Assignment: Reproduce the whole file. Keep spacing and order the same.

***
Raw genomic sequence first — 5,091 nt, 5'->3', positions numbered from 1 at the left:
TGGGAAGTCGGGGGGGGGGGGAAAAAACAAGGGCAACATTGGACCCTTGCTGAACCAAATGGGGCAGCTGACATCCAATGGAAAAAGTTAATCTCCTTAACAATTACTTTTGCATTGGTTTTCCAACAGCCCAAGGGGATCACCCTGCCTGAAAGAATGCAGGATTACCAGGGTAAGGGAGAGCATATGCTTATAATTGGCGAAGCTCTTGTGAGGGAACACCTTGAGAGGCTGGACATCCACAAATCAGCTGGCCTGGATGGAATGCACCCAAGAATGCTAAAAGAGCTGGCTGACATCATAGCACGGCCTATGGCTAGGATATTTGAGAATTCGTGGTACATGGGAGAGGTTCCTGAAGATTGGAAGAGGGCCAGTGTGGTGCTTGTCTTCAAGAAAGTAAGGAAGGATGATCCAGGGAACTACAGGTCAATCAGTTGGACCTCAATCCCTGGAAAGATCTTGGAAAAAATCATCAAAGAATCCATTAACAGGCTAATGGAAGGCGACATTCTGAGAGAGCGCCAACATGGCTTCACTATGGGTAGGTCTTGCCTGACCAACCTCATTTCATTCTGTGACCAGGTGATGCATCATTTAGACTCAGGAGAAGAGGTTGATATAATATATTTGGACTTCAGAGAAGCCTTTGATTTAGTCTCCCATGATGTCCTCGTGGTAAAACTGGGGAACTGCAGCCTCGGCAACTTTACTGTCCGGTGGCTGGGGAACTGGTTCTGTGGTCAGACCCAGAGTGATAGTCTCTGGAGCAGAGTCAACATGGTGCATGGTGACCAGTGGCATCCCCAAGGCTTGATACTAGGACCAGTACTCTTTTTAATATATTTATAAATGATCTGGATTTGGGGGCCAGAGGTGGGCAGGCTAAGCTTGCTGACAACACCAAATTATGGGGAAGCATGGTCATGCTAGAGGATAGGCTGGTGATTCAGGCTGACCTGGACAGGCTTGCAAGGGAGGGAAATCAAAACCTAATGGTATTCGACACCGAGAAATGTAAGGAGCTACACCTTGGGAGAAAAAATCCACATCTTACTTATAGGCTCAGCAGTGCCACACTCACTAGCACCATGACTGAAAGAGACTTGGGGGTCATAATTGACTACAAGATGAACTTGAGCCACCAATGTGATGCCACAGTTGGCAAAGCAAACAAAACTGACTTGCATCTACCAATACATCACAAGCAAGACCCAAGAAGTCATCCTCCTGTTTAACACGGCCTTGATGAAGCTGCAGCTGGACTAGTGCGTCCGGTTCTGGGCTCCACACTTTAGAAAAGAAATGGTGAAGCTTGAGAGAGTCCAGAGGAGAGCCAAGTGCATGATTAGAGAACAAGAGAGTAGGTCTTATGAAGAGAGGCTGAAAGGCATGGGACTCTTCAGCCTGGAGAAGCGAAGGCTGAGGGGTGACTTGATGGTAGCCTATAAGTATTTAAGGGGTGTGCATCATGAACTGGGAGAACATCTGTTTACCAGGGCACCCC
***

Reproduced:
Raw genomic sequence first — 5,091 nt, 5'->3', positions numbered from 1 at the left:
TGGGAAGTCGGGGGGGGGGGGAAAAAACAAGGGCAACATTGGACCCTTGCTGAACCAAATGGGGCAGCTGACATCCAATGGAAAAAGTTAATCTCCTTAACAATTACTTTTGCATTGGTTTTCCAACAGCCCAAGGGGATCACCCTGCCTGAAAGAATGCAGGATTACCAGGGTAAGGGAGAGCATATGCTTATAATTGGCGAAGCTCTTGTGAGGGAACACCTTGAGAGGCTGGACATCCACAAATCAGCTGGCCTGGATGGAATGCACCCAAGAATGCTAAAAGAGCTGGCTGACATCATAGCACGGCCTATGGCTAGGATATTTGAGAATTCGTGGTACATGGGAGAGGTTCCTGAAGATTGGAAGAGGGCCAGTGTGGTGCTTGTCTTCAAGAAAGTAAGGAAGGATGATCCAGGGAACTACAGGTCAATCAGTTGGACCTCAATCCCTGGAAAGATCTTGGAAAAAATCATCAAAGAATCCATTAACAGGCTAATGGAAGGCGACATTCTGAGAGAGCGCCAACATGGCTTCACTATGGGTAGGTCTTGCCTGACCAACCTCATTTCATTCTGTGACCAGGTGATGCATCATTTAGACTCAGGAGAAGAGGTTGATATAATATATTTGGACTTCAGAGAAGCCTTTGATTTAGTCTCCCATGATGTCCTCGTGGTAAAACTGGGGAACTGCAGCCTCGGCAACTTTACTGTCCGGTGGCTGGGGAACTGGTTCTGTGGTCAGACCCAGAGTGATAGTCTCTGGAGCAGAGTCAACATGGTGCATGGTGACCAGTGGCATCCCCAAGGCTTGATACTAGGACCAGTACTCTTTTTAATATATTTATAAATGATCTGGATTTGGGGGCCAGAGGTGGGCAGGCTAAGCTTGCTGACAACACCAAATTATGGGGAAGCATGGTCATGCTAGAGGATAGGCTGGTGATTCAGGCTGACCTGGACAGGCTTGCAAGGGAGGGAAATCAAAACCTAATGGTATTCGACACCGAGAAATGTAAGGAGCTACACCTTGGGAGAAAAAATCCACATCTTACTTATAGGCTCAGCAGTGCCACACTCACTAGCACCATGACTGAAAGAGACTTGGGGGTCATAATTGACTACAAGATGAACTTGAGCCACCAATGTGATGCCACAGTTGGCAAAGCAAACAAAACTGACTTGCATCTACCAATACATCACAAGCAAGACCCAAGAAGTCATCCTCCTGTTTAACACGGCCTTGATGAAGCTGCAGCTGGACTAGTGCGTCCGGTTCTGGGCTCCACACTTTAGAAAAGAAATGGTGAAGCTTGAGAGAGTCCAGAGGAGAGCCAAGTGCATGATTAGAGAACAAGAGAGTAGGTCTTATGAAGAGAGGCTGAAAGGCATGGGACTCTTCAGCCTGGAGAAGCGAAGGCTGAGGGGTGACTTGATGGTAGCCTATAAGTATTTAAGGGGTGTGCATCATGAACTGGGAGAACATCTGTTTACCAGGGCACCCC